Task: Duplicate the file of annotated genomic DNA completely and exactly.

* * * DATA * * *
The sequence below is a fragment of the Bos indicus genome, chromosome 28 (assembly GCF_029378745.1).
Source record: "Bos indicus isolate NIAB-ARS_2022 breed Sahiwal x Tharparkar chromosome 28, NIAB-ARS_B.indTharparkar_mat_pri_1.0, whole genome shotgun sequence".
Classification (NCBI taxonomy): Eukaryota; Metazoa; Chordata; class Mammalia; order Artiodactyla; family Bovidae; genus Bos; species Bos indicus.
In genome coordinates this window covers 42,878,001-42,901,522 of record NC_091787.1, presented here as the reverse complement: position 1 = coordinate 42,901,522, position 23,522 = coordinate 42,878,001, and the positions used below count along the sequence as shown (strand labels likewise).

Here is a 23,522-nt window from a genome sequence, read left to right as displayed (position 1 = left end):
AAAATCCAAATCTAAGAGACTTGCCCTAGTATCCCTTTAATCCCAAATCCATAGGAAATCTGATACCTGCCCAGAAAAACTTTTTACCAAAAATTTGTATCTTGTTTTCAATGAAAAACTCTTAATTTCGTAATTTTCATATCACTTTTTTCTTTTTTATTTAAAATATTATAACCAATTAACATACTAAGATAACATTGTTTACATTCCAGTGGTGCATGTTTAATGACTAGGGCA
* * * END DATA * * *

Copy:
The sequence below is a fragment of the Bos indicus genome, chromosome 28 (assembly GCF_029378745.1).
Source record: "Bos indicus isolate NIAB-ARS_2022 breed Sahiwal x Tharparkar chromosome 28, NIAB-ARS_B.indTharparkar_mat_pri_1.0, whole genome shotgun sequence".
Classification (NCBI taxonomy): Eukaryota; Metazoa; Chordata; class Mammalia; order Artiodactyla; family Bovidae; genus Bos; species Bos indicus.
In genome coordinates this window covers 42,878,001-42,901,522 of record NC_091787.1, presented here as the reverse complement: position 1 = coordinate 42,901,522, position 23,522 = coordinate 42,878,001, and the positions used below count along the sequence as shown (strand labels likewise).

Here is a 23,522-nt window from a genome sequence, read left to right as displayed (position 1 = left end):
AAAATCCAAATCTAAGAGACTTGCCCTAGTATCCCTTTAATCCCAAATCCATAGGAAATCTGATACCTGCCCAGAAAAACTTTTTACCAAAAATTTGTATCTTGTTTTCAATGAAAAACTCTTAATTTCGTAATTTTCATATCACTTTTTTCTTTTTTATTTAAAATATTATAACCAATTAACATACTAAGATAACATTGTTTACATTCCAGTGGTGCATGTTTAATGACTAGGGCA